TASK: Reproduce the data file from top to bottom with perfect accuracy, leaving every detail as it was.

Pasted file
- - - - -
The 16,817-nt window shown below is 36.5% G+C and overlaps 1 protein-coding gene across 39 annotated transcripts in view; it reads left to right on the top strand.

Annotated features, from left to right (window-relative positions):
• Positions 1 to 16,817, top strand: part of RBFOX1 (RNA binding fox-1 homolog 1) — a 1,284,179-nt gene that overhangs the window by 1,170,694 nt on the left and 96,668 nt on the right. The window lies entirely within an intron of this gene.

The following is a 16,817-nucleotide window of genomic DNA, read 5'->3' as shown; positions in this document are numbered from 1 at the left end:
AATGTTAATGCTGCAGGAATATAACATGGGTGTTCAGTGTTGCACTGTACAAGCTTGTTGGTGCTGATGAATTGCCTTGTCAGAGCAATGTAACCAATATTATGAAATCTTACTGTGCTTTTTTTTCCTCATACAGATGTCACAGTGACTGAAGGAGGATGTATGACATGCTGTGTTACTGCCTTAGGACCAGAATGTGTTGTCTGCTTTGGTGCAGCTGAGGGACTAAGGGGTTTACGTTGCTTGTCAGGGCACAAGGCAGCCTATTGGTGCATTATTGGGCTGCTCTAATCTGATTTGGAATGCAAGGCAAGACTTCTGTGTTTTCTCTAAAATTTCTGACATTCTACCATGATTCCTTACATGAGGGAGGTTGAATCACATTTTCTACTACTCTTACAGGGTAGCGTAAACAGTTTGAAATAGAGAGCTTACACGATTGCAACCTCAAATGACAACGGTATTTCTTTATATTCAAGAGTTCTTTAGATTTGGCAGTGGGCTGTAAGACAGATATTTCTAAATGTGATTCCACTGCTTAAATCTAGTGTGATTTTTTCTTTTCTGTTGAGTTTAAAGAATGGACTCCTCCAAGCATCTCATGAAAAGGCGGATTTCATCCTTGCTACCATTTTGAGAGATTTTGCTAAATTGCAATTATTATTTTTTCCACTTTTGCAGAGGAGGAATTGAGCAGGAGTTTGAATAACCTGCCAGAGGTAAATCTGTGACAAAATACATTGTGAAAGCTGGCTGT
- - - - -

The 16,817-nt window shown below is 36.5% G+C and overlaps 1 protein-coding gene across 39 annotated transcripts in view; it reads left to right on the top strand.

Annotated features, from left to right (window-relative positions):
• Positions 1 to 16,817, top strand: part of RBFOX1 (RNA binding fox-1 homolog 1) — a 1,284,179-nt gene that overhangs the window by 1,170,694 nt on the left and 96,668 nt on the right. The window lies entirely within an intron of this gene.

The following is a 16,817-nucleotide window of genomic DNA, read 5'->3' as shown; positions in this document are numbered from 1 at the left end:
AATGTTAATGCTGCAGGAATATAACATGGGTGTTCAGTGTTGCACTGTACAAGCTTGTTGGTGCTGATGAATTGCCTTGTCAGAGCAATGTAACCAATATTATGAAATCTTACTGTGCTTTTTTTTCCTCATACAGATGTCACAGTGACTGAAGGAGGATGTATGACATGCTGTGTTACTGCCTTAGGACCAGAATGTGTTGTCTGCTTTGGTGCAGCTGAGGGACTAAGGGGTTTACGTTGCTTGTCAGGGCACAAGGCAGCCTATTGGTGCATTATTGGGCTGCTCTAATCTGATTTGGAATGCAAGGCAAGACTTCTGTGTTTTCTCTAAAATTTCTGACATTCTACCATGATTCCTTACATGAGGGAGGTTGAATCACATTTTCTACTACTCTTACAGGGTAGCGTAAACAGTTTGAAATAGAGAGCTTACACGATTGCAACCTCAAATGACAACGGTATTTCTTTATATTCAAGAGTTCTTTAGATTTGGCAGTGGGCTGTAAGACAGATATTTCTAAATGTGATTCCACTGCTTAAATCTAGTGTGATTTTTTCTTTTCTGTTGAGTTTAAAGAATGGACTCCTCCAAGCATCTCATGAAAAGGCGGATTTCATCCTTGCTACCATTTTGAGAGATTTTGCTAAATTGCAATTATTATTTTTTCCACTTTTGCAGAGGAGGAATTGAGCAGGAGTTTGAATAACCTGCCAGAGGTAAATCTGTGACAAAATACATTGTGAAAGCTGGCTGT